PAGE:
Now that Beta 2 has been announced and IIS 7 is now publicly available to beta testers on both the Vista and Longhorn platforms, our new portal, IIS.NET is now open and live! Many long hours were spent on this by some great guys here at Microsoft. Be sure to stop by and tell them what you think of the site!
We’re hiring! Take a look at the details below
“Do you love Internet and Web server technologies? Join the IIS UE team and work on the coolest version of Internet Information Services (IIS) ever. IIS 7.0 joins forces with ASP.NET to deliver a Web application development platform that’s getting rave reviews from customers.
We’re looking for a programmer writer to define and deliver essential developer-focused, solution-based documentation for a programming audience. Your responsibilities will include writing API reference topics, conceptual topics about IIS, and code examples that demonstrate product features. You’ll be responsible for multiple feature areas, so good organizational skills and the ability to prioritize your workload are a must.”
Microsoft Learning has put together a great series of training courses which are available now at a substantial discount. Take advantage of the deal while it lasts (sale ends June 30th)!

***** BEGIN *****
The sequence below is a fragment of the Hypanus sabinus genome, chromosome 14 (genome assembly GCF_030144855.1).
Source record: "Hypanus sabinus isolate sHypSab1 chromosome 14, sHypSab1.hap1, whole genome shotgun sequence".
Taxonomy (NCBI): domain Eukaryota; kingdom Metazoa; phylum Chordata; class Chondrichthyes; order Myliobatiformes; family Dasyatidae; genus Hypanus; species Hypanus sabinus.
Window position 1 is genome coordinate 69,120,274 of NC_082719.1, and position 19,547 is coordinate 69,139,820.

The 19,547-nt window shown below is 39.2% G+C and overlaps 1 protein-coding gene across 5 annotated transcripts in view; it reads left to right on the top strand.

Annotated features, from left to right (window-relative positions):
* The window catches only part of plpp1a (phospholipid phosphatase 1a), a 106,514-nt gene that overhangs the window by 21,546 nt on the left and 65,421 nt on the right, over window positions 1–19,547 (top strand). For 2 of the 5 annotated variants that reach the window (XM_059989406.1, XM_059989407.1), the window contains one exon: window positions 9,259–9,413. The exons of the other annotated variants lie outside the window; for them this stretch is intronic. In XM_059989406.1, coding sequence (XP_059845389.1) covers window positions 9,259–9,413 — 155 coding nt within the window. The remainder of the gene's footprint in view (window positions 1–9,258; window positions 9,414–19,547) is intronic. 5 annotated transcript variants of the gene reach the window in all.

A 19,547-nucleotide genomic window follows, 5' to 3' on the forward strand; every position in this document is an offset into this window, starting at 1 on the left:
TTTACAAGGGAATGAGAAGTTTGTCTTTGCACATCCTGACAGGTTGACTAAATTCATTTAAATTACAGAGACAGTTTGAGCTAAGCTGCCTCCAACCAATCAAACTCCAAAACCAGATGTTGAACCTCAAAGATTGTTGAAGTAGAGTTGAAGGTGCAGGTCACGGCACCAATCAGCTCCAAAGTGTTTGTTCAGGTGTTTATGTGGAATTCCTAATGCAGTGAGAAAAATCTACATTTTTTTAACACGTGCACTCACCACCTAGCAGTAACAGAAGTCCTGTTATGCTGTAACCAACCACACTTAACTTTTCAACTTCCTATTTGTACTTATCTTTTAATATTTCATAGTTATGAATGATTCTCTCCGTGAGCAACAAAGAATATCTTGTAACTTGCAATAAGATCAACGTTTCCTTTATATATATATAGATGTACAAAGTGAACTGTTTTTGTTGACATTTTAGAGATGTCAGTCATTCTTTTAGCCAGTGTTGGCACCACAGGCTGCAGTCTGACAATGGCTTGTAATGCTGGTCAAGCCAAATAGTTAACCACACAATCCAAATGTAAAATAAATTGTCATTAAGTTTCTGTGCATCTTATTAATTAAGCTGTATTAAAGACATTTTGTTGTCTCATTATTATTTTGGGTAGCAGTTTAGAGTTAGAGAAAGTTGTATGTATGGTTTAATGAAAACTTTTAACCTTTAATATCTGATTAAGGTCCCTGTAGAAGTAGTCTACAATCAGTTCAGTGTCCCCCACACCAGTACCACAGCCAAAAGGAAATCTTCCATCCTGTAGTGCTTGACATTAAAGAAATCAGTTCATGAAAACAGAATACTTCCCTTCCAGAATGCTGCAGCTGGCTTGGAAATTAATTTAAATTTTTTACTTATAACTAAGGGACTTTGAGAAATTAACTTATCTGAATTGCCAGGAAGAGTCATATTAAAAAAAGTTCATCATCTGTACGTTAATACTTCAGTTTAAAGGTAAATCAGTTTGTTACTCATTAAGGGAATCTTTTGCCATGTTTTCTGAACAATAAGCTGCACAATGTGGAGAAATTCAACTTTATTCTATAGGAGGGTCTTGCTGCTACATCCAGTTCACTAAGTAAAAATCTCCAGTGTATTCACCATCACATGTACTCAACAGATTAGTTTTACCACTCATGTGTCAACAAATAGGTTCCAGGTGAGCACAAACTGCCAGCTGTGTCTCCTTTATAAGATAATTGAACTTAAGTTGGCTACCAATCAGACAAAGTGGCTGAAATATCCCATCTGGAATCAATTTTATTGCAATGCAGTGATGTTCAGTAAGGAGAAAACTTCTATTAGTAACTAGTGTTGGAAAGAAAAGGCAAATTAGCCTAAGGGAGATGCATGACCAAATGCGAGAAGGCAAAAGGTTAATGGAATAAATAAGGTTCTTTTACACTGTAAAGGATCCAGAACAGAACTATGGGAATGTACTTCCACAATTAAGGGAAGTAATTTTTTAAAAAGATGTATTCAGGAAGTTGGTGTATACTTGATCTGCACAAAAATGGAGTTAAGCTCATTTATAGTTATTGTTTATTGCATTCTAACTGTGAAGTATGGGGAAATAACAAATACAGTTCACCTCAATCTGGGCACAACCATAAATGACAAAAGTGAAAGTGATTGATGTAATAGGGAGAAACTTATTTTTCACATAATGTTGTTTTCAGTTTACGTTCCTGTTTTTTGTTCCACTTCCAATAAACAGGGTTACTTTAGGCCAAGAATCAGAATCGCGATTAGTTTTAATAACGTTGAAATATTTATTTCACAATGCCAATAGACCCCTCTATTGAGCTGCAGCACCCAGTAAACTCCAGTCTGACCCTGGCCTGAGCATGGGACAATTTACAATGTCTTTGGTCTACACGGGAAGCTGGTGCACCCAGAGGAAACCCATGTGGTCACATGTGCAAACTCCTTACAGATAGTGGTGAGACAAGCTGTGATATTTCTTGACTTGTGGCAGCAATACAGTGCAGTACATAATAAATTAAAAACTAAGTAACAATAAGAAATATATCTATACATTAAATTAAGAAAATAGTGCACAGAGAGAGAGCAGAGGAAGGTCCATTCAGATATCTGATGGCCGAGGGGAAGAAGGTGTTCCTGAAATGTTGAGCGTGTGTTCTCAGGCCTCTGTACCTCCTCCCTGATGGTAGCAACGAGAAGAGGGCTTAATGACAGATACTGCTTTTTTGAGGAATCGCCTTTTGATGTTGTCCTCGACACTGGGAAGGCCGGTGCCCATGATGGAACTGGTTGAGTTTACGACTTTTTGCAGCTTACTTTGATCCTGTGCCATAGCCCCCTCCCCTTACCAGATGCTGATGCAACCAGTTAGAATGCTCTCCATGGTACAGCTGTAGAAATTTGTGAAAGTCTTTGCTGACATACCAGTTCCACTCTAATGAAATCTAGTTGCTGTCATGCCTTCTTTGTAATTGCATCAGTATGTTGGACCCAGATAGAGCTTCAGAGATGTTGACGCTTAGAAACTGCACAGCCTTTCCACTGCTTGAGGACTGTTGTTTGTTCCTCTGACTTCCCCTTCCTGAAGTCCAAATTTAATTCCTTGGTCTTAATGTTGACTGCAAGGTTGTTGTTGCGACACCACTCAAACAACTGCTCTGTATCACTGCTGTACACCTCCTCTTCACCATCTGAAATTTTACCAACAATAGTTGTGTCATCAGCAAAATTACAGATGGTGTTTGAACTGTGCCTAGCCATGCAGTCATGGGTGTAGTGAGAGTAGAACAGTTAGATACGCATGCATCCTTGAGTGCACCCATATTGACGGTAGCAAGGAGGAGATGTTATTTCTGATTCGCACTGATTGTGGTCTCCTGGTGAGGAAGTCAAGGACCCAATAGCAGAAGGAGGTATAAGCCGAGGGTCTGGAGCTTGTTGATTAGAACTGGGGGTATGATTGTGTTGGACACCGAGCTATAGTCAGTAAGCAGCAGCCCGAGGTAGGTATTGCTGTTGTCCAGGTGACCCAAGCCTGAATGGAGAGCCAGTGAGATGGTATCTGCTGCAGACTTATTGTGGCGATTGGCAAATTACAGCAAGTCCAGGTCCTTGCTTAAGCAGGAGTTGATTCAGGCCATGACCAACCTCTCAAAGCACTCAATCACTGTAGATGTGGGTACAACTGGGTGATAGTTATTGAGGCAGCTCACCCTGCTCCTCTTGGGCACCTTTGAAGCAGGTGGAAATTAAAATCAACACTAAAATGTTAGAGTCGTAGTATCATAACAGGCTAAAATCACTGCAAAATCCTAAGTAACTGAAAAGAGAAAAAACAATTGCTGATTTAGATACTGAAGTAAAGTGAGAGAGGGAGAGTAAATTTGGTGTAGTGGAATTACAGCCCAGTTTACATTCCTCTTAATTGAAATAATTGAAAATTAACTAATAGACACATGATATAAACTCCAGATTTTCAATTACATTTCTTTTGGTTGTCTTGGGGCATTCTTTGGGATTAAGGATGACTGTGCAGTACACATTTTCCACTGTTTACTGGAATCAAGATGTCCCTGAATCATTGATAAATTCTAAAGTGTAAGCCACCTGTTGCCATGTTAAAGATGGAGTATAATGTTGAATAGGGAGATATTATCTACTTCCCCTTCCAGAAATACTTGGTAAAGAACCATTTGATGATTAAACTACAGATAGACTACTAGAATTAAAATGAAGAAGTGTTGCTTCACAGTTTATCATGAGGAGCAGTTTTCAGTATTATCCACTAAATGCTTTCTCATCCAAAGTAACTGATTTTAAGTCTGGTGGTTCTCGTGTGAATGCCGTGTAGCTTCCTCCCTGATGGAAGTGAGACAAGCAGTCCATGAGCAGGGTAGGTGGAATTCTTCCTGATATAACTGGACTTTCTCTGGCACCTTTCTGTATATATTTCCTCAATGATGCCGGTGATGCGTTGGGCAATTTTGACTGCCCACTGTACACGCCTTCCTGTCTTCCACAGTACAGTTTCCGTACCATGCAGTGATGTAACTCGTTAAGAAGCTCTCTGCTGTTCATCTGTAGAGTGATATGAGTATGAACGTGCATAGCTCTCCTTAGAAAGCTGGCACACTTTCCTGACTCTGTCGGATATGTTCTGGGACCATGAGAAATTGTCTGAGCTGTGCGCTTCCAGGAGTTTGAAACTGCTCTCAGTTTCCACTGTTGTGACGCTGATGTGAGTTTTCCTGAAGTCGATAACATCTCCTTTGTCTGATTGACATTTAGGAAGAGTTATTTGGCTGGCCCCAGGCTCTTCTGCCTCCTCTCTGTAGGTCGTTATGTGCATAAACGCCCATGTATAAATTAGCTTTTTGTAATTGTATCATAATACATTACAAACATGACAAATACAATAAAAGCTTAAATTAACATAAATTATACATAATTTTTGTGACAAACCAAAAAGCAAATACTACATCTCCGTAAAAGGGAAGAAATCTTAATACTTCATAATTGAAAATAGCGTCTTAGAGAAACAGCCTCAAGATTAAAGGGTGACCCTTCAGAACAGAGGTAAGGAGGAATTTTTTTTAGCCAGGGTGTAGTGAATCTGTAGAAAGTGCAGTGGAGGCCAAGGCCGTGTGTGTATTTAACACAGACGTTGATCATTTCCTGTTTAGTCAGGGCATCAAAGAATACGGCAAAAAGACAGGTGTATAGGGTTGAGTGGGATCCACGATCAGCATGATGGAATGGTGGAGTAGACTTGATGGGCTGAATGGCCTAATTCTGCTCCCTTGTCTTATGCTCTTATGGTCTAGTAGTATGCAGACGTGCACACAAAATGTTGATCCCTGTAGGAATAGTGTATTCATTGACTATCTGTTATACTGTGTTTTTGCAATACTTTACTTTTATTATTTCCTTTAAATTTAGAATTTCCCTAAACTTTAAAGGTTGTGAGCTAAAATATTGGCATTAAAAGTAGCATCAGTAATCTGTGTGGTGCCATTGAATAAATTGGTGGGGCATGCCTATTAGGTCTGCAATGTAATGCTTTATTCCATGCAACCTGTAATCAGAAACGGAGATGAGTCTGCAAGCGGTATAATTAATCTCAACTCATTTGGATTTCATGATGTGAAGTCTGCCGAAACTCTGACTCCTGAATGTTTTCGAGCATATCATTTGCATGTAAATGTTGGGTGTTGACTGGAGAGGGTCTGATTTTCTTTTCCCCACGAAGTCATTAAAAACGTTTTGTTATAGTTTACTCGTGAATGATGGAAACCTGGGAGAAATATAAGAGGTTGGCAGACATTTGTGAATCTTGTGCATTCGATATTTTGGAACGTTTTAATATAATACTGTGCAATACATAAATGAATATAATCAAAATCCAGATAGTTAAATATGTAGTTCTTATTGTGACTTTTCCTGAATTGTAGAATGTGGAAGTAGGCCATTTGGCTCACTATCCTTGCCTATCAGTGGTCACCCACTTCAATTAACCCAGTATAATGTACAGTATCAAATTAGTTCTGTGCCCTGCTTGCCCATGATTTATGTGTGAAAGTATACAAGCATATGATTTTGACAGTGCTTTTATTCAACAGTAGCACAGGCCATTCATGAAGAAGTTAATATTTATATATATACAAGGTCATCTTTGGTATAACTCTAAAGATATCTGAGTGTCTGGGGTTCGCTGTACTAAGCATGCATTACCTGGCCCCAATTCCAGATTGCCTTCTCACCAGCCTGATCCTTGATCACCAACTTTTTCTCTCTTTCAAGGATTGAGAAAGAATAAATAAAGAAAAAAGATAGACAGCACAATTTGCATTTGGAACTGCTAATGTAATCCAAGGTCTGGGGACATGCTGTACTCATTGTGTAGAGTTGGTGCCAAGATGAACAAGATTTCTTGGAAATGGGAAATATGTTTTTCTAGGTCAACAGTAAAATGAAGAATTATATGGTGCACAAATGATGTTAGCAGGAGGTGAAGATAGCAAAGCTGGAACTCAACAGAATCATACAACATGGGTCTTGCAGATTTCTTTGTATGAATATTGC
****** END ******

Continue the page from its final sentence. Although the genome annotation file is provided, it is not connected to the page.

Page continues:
Also, don’t forget to check out the free training videos for VB.NET Express Edition. They provide a great starting point for anyone looking to break into the Visual Basic .NET market.
Nearly a year ago, I blogged about the fact that I had no “cool” technologies in my house. I didn’t own a single gadget that anyone would consider to be “up to date” by any standard. I didn’t own a PDA, a laptop, or even a modern cell-phone. I didn’t have flat-panel monitors or anything other than a standard 27″ television — with a broken power button at that. I had several computers in the house, but all of them were at least a year and a half old.
I decided after posting that complaint that things were going to change. I released my death grip on my cash that I had been hording and sprung for a new, improved, gadget-savvy image.